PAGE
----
De-ubiquitinases (DUBs), including USP13, regulate de-ubiquitination via handling the ubiquitin precursor or cleaving and removing the ubiquitin chain from the target protein. DUBs may also regulate de-ubiquitination indirectly via E3 ubiquitin ligases, including PD-linked parkin [1] or NEDD4 [6,7]. To date, more than 100 DUBs have been identified, which are divided into two major families, cysteine proteases and metalloproteases [8,9]. DUBs are sub-divided further into seven families according to their structure: ubiquitin C-terminal hydrolases (UCHs), ubiquitin-specific proteases (USPs), ovarian tumor proteases (OTUs), Machado–Josephin domain superfamily (MJD), MINDY family and ZUFSP family that belong to cysteine proteases, and JAB1/MPN/MOV34 metalloenzymes (JAMMs), which belongs to metalloproteases [8,9].
We synthesized novel small molecules [2], including BK50118-C, that are potent inhibitors of USP13 that effectively reduced alpha-synuclein levels and protected against neuronal death in models of alpha-synucleinopathies [2]. USP13 inhibition may prevent de-ubiquitination of alpha-synuclein and limit its aggregation via the promotion of autophagy and proteasome clearance [1,5]; thus, USP13 inhibitors may provide therapeutic agents in alpha-synucleinopathies [10]. We generated USP13 knockout mice and challenged them with lentiviral human alpha-synuclein to study the effects of USP13 on motor and behavioral symptoms and alpha-synuclein-associated pathology in the presence and absence of BK50118-C treatment.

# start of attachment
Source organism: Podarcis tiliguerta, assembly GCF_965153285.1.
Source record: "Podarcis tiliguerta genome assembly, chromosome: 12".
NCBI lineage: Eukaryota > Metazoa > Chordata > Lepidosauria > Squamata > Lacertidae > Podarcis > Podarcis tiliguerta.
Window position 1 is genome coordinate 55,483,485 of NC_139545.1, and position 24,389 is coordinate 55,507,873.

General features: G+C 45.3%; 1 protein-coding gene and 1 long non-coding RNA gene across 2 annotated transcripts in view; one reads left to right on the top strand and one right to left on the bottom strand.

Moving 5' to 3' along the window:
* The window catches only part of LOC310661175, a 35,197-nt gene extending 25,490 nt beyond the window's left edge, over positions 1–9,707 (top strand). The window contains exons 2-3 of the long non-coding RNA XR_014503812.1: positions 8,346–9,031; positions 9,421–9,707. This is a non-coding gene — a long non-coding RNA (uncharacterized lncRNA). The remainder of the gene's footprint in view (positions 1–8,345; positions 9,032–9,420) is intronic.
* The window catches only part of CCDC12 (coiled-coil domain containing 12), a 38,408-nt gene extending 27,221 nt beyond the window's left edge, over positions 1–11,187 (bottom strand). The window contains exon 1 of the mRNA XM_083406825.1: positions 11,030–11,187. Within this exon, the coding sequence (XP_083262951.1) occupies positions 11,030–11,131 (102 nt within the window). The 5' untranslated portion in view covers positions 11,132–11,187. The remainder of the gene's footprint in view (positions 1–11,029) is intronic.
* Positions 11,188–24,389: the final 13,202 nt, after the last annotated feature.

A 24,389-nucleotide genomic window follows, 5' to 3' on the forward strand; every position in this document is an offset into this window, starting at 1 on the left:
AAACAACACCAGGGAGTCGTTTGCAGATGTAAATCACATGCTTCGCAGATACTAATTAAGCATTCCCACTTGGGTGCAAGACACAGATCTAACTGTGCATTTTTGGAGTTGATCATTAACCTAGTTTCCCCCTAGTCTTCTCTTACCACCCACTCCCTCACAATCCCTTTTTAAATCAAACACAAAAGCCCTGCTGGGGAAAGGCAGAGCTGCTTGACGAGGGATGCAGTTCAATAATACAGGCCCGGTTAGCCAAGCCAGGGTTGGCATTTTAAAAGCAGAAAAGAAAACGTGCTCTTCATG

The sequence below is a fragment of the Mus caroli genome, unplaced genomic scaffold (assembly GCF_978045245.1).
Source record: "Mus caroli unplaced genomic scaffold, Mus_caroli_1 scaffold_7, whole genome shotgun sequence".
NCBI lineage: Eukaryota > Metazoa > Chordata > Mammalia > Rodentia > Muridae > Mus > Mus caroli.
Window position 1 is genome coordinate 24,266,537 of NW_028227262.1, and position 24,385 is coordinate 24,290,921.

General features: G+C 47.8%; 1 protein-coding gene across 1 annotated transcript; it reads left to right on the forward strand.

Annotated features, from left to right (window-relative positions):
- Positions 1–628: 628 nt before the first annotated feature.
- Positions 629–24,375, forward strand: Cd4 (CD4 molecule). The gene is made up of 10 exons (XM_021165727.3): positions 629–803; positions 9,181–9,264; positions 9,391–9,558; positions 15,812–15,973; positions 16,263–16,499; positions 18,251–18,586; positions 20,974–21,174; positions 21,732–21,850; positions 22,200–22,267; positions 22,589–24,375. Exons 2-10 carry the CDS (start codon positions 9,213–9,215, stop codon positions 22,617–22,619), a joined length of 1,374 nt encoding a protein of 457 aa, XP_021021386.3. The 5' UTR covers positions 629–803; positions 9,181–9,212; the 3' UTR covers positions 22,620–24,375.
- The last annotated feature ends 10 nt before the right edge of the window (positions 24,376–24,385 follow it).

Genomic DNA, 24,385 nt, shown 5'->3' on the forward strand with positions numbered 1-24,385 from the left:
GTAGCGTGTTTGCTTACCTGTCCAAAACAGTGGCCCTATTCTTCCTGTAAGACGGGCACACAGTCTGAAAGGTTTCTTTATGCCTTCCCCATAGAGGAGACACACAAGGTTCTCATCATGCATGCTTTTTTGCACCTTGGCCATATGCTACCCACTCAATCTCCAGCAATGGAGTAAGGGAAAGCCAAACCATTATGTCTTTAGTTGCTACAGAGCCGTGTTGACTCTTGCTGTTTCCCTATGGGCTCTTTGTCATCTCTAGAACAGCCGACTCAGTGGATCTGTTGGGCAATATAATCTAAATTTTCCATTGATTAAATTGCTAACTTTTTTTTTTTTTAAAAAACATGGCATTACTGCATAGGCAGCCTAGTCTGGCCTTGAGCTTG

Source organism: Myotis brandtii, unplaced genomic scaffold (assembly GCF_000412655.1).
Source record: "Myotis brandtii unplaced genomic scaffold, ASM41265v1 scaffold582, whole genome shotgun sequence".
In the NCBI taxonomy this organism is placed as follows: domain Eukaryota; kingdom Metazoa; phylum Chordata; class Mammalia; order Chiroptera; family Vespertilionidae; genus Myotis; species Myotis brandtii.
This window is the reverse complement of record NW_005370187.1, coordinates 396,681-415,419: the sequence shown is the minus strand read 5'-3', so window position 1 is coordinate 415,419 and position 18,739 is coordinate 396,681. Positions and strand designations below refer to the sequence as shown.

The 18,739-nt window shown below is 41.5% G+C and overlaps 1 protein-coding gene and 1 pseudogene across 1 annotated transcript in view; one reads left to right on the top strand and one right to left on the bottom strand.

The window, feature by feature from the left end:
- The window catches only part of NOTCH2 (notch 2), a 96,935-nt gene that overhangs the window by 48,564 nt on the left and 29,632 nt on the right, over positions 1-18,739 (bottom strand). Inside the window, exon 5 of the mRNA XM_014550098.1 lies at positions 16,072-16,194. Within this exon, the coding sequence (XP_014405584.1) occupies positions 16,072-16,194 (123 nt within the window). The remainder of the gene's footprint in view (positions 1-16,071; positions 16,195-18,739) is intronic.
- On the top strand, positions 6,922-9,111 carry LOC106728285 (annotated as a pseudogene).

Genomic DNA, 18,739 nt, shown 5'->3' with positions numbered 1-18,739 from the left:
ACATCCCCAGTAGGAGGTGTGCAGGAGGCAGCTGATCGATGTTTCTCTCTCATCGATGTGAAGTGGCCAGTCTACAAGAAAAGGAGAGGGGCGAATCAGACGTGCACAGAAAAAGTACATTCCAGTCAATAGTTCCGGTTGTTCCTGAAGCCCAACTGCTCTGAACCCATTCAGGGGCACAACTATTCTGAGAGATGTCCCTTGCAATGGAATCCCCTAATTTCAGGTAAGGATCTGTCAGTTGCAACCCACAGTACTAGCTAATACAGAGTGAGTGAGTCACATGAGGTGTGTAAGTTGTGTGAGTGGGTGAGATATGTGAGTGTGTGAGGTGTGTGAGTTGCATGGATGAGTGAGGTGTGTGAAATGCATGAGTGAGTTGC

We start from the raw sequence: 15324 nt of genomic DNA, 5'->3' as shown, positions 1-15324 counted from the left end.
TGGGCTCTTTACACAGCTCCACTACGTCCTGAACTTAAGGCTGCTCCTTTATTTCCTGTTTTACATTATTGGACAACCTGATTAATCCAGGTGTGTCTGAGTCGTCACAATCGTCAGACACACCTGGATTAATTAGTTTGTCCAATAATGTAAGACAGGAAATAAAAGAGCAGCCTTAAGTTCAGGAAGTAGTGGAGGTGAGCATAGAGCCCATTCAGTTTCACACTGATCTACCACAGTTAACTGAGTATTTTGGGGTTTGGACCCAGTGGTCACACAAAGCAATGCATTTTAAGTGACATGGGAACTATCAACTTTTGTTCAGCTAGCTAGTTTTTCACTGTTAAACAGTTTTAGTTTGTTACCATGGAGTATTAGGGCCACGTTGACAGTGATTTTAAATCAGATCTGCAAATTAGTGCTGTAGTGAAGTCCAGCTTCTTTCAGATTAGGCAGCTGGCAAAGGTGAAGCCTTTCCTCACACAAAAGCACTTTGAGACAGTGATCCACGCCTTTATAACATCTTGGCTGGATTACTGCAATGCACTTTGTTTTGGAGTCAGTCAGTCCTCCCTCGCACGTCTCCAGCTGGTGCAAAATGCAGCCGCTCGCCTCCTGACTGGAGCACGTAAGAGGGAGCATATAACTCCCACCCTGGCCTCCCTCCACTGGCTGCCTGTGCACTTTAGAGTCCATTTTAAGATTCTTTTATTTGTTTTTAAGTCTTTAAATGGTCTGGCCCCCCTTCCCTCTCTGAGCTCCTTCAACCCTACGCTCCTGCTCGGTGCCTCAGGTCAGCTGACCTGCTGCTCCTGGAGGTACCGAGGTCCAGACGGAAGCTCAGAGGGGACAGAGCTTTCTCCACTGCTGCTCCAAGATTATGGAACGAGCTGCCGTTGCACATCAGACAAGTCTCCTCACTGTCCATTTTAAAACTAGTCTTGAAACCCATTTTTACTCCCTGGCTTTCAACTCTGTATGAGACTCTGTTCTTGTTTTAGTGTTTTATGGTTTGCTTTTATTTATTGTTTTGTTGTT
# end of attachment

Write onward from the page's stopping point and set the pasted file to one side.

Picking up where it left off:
Currently, there are three approaches to making PD animal models based on neurotoxins, transgenic animals, or viral vector-mediated gene delivery. Neurotoxin models induce acute effects but lack progression of underlying neurodegeneration of human PD pathology [11,12]. Most transgenic alpha-synuclein mouse models develop gradual alpha-synuclein pathology but fail to display clear dopaminergic cell loss and dopamine-dependent behavioral deficits. We directly deliver the alpha-synuclein gene to SN using a lentiviral vector. This model produces not only prolonged gradual alpha-synuclein aggregation and spreading pathology but also combined deterioration of the nigrostriatal system mimicking Parkinsonism [11,12]. Lentiviral vector allows long time alpha-synuclein expression and low immune response compared to other vectors [11,12]

2. Results

2.1. BK50118-C Increases Proteasome Activity and Reduces Alpha-Synculein

A small library of USP13 inhibitors (Figure 1A) bearing 6-fluoroquinoline, thieno [3,2-b] pyridine, and 3-nitrocoumarin backbones were synthesized as previously reported [2]. BK50118-C was shown to be a lead candidate based on its pharmacodynamics profile [2]. Here we investigated the effects of BK50118-C and other USP13 inhibitors on proteasome activity and alpha-synuclein-stressed HEK293ft cells. Measurement of the activity of the 26S proteasome demonstrated that BK50118-A, BK50118-B, and BK50118-C significantly increased proteasome activity at 0.1 µM or 10 µM, and CL3-512 significantly increased proteasome activity at 10 µM (Figure 1B, n = 4–6). Remarkably, BK50118-C increased proteasome activity dose-dependently in alpha-synuclein-stressed cells but not in un-stressed cells (Figure 1C, n = 5–6).

2.2. Determination of a Maximal Tolerated Dose and Tissue Toxicity